# Root Mean Square Values

## The root mean square (RMS) voltage or current is the time-averaged voltage or current in an AC system.

#### Key Points

• Recall that unlike DC current and voltage, which are constant, AC current and voltage vary over time. This is called alternating current because the direction alternates.

• The root mean square (abbreviated RMS or rms) is a statistical measure of the magnitude of a varying quantity. We use the root mean square to express the average current or voltage in an AC system.

• The RMS current and voltage (for sinusoidal systems) are the peak current and voltage over the square root of two.

• The average power in an AC circuit is the product of the RMS current and RMS voltage.

#### Terms

• The square root of the arithmetic mean of the squares.

• the root mean square of the current, Irms=I0/√2 , where I0 is the peak current, in an AC system

• the root mean square of the voltage, Vrms=V0/√2 , where V0 is the peak voltage, in an AC system

#### Figures

1. ##### Sinusoidal Voltage and Current

(a) DC voltage and current are constant in time, once the current is established. (b) A graph of voltage and current versus time for 60-Hz AC power. The voltage and current are sinusoidal and are in phase for a simple resistance circuit. The frequencies and peak voltages of AC sources differ greatly.

2. ##### Average Power

AC power as a function of time. Since the voltage and current are in phase here, their product is non-negative and fluctuates between zero and I0V0. Average power is (1/2)I0V0.

3. ##### Waveforms

Sine, square, triangle, and sawtooth waveforms

## Root Mean Square Values and Alternating Current

Recall that in the case of alternating current (AC) the flow of electric charge periodically reverses direction. Unlike direct current (DC), where the currents and voltages are constant, AC currents and voltages vary over time. Recall that most residential and commercial power sources use AC. It is often the case that we wish to know the time averaged current, or voltage. Given the current or voltage as a function of time, we can take the root mean square over time to report the average quantities.

## Definition

The root mean square (abbreviated RMS or rms), also known as the quadratic mean, is a statistical measure of the magnitude of a varying quantity. It is especially useful when the function alternates between positive and negative values, e.g., sinusoids.The RMS value of a set of values (or a continuous-time function such as a sinusoid) is the square root of the arithmetic mean of the squares of the original values (or the square of the function). In the case of a set of n values {x1,x2,....,xn} , the RMS value is given by this formula:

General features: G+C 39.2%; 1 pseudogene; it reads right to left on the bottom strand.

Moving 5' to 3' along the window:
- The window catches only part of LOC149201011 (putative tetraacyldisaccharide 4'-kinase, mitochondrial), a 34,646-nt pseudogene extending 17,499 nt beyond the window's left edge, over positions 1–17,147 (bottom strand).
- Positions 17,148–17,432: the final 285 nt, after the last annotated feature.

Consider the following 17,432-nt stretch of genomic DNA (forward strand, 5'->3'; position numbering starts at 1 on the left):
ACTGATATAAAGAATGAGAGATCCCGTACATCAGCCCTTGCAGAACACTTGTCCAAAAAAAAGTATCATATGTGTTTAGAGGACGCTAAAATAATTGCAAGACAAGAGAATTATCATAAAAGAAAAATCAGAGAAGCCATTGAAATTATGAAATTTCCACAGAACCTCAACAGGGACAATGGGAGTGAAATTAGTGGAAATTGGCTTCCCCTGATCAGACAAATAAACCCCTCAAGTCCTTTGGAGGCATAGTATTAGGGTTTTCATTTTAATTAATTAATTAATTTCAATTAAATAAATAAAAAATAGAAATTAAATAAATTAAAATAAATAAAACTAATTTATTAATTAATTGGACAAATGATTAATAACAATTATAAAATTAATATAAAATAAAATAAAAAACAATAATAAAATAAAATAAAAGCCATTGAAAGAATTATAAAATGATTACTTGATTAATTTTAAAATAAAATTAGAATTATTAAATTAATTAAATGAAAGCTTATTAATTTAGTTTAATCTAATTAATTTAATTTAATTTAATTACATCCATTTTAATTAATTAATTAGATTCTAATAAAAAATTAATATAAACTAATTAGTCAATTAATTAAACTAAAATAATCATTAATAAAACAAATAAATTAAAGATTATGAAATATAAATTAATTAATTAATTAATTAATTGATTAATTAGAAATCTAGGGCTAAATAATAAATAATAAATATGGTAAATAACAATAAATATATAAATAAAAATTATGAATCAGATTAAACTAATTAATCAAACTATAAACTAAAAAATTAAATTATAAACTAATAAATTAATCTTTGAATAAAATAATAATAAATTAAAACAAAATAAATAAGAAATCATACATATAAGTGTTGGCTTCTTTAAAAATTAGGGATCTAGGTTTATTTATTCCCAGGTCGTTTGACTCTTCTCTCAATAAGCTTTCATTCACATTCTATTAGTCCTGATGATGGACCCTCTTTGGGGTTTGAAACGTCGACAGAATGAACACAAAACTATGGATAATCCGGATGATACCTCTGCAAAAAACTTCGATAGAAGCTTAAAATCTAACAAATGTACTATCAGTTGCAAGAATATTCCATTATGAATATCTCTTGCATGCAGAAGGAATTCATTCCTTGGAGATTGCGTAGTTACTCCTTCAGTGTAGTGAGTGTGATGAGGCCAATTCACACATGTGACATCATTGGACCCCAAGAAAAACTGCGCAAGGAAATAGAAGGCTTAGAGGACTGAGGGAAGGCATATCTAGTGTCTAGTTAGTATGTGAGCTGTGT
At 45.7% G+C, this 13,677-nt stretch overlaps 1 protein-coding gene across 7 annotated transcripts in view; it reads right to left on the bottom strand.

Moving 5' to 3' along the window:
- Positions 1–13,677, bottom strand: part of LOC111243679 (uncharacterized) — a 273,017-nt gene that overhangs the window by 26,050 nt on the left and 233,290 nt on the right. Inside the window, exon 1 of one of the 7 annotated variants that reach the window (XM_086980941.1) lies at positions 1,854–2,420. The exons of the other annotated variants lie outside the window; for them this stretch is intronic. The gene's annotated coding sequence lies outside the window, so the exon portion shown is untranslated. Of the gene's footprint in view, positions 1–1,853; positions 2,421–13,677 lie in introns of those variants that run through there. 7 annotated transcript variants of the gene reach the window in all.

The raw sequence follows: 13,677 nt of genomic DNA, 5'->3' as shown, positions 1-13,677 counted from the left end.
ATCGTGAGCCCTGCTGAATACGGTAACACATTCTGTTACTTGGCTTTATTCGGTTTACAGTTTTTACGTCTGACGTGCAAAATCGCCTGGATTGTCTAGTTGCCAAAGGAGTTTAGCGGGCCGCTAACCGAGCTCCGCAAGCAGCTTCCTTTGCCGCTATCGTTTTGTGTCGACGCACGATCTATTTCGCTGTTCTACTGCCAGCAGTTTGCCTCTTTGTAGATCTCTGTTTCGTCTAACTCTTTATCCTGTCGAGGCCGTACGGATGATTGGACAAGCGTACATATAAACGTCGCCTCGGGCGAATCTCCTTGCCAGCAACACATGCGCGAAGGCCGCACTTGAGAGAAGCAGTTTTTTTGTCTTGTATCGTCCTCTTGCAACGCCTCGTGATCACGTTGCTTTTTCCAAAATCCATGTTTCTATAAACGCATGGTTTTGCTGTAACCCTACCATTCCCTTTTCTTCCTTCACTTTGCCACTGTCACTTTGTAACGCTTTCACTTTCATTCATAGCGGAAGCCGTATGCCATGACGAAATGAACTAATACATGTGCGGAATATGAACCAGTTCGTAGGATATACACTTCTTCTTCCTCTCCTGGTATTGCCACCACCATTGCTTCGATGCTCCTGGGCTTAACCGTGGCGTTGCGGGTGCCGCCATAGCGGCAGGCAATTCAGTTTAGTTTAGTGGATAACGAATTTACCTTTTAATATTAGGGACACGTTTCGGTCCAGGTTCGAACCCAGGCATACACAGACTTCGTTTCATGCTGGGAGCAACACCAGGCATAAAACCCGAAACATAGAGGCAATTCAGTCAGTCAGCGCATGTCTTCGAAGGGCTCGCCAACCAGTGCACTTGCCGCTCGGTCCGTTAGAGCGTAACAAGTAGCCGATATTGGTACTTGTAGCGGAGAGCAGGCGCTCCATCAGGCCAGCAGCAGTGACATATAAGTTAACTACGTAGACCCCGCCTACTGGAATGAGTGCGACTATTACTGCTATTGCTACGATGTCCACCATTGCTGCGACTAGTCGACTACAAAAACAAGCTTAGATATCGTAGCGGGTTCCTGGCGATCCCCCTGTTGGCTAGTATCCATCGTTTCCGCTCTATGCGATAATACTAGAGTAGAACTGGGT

<equation contenteditable="false">$x_{rms}=\sqrt{\frac{1}{n}(x_{1}^{2}+x_{2}^{2}+\cdots +x_{n}^{2})}$

The corresponding formula for a continuous function f(t) defined over the interval T1 ≤ t ≤ T2 is as follows:

$f_{rms}=\sqrt{\frac{1}{T_{2}-T_{1}}\int_{T_{1}}^{T_{2}}[f(t)]^{2}dt}$

The RMS for a function over all time is below.

$f_{rms}=\lim_{T \to \infty }\sqrt{\frac{1}{T}\int_{0}^{T}[f(t)]^{2}dt}$

The RMS over all time of a periodic function is equal to the RMS of one period of the function. The RMS value of a continuous function or signal can be approximated by taking the RMS of a series of equally spaced samples.

## Application to Voltage and Current

Consider the case of sinusoidally varying voltage (Figure 1):

$V=V_{0}sin(2\pi ft)$

V is the voltage at time tV0 is the peak voltage, and f is the frequency in hertz. For this simple resistance circuit, I=V/R, and so the AC current is as follows:

$I=I_{0}sin(2\pi ft)$

Here, I is the current at time t, and I0=V0/R is the peak current. Now using the definition above, let's calculate the rms voltage and rms current. First, we have

$V_{rms}=\sqrt{\frac{1}{T_{2}-T_{1}}\int_{T_{1}}^{T_{2}}[V_{0}sin(\omega t)]^{2}dt}$

Here, we have replaced 2πf with ω. Since V0 is a constant, we can factor it out of the square root, and use a trig identity to replace the squared sine function.

$V_{rms}=V_{0}\sqrt{\frac{1}{T_{2}-T_{1}}\int_{T_{1}}^{T_{2}}\frac{1-cos(2\omega t)}{2}dt}$

Integrating the above, we have:

$V_{rms}=V_{0}\sqrt{\frac{1}{T_{2}-T_{1}}[\frac{t}{2}-\frac{sin(2\omega t)}{4\omega }]_{T_{1}}^{T_{2}}}$

Since the interval is a whole number of complete cycles (per definition of RMS), the terms will cancel out, leaving:

$V_{rms}=V_{0}\sqrt{\frac{1}{T_{2}-T_{1}}[\frac{t}{2}]_{T_{1}}^{T_{2}}}=V_{0}\sqrt{\frac{1}{T_{2}-T_{1}}\frac{T_{2}-T_{1}}{2}}$

$=\frac{V_{0}}{\sqrt{2}}$

Similarly, you can find that the RMS current can be expressed fairly simply:

$I_{rms}=I_0/\sqrt{2}$

## Updated Circuit Equations for AC

Many of the equations we derived for DC current apply equally to AC. If we are concerned with the time averaged result and the relevant variables are expressed as their rms values. For example, Ohm's Law for AC is written as follows: